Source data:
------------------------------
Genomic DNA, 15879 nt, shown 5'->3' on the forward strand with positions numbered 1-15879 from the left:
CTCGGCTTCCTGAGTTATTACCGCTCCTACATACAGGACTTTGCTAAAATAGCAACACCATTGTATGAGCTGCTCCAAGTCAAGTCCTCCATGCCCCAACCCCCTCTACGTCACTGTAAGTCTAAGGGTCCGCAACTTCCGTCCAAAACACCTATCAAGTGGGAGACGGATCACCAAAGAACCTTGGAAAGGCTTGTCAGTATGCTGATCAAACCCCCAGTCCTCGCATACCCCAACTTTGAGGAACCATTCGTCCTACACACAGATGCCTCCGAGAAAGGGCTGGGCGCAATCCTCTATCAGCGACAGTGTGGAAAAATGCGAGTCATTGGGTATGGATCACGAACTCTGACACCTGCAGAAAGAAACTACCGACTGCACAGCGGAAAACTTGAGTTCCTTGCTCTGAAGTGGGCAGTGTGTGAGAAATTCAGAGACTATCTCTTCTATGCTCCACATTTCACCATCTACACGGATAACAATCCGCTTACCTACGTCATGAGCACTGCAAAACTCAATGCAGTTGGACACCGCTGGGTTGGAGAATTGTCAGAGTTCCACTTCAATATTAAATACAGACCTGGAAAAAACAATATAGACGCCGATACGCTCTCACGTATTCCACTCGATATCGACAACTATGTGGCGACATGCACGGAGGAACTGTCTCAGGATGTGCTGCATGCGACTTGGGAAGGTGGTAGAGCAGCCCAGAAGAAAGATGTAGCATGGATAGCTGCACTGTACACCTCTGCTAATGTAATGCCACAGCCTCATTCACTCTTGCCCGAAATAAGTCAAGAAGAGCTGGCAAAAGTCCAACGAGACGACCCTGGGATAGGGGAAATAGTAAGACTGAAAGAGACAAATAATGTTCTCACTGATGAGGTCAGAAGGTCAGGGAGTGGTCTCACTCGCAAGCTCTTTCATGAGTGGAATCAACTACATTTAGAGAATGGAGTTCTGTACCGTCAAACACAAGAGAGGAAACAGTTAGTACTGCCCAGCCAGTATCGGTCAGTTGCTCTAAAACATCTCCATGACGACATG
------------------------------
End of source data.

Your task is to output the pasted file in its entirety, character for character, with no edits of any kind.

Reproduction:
Genomic DNA, 15879 nt, shown 5'->3' on the forward strand with positions numbered 1-15879 from the left:
CTCGGCTTCCTGAGTTATTACCGCTCCTACATACAGGACTTTGCTAAAATAGCAACACCATTGTATGAGCTGCTCCAAGTCAAGTCCTCCATGCCCCAACCCCCTCTACGTCACTGTAAGTCTAAGGGTCCGCAACTTCCGTCCAAAACACCTATCAAGTGGGAGACGGATCACCAAAGAACCTTGGAAAGGCTTGTCAGTATGCTGATCAAACCCCCAGTCCTCGCATACCCCAACTTTGAGGAACCATTCGTCCTACACACAGATGCCTCCGAGAAAGGGCTGGGCGCAATCCTCTATCAGCGACAGTGTGGAAAAATGCGAGTCATTGGGTATGGATCACGAACTCTGACACCTGCAGAAAGAAACTACCGACTGCACAGCGGAAAACTTGAGTTCCTTGCTCTGAAGTGGGCAGTGTGTGAGAAATTCAGAGACTATCTCTTCTATGCTCCACATTTCACCATCTACACGGATAACAATCCGCTTACCTACGTCATGAGCACTGCAAAACTCAATGCAGTTGGACACCGCTGGGTTGGAGAATTGTCAGAGTTCCACTTCAATATTAAATACAGACCTGGAAAAAACAATATAGACGCCGATACGCTCTCACGTATTCCACTCGATATCGACAACTATGTGGCGACATGCACGGAGGAACTGTCTCAGGATGTGCTGCATGCGACTTGGGAAGGTGGTAGAGCAGCCCAGAAGAAAGATGTAGCATGGATAGCTGCACTGTACACCTCTGCTAATGTAATGCCACAGCCTCATTCACTCTTGCCCGAAATAAGTCAAGAAGAGCTGGCAAAAGTCCAACGAGACGACCCTGGGATAGGGGAAATAGTAAGACTGAAAGAGACAAATAATGTTCTCACTGATGAGGTCAGAAGGTCAGGGAGTGGTCTCACTCGCAAGCTCTTTCATGAGTGGAATCAACTACATTTAGAGAATGGAGTTCTGTACCGTCAAACACAAGAGAGGAAACAGTTAGTACTGCCCAGCCAGTATCGGTCAGTTGCTCTAAAACATCTCCATGACGACATG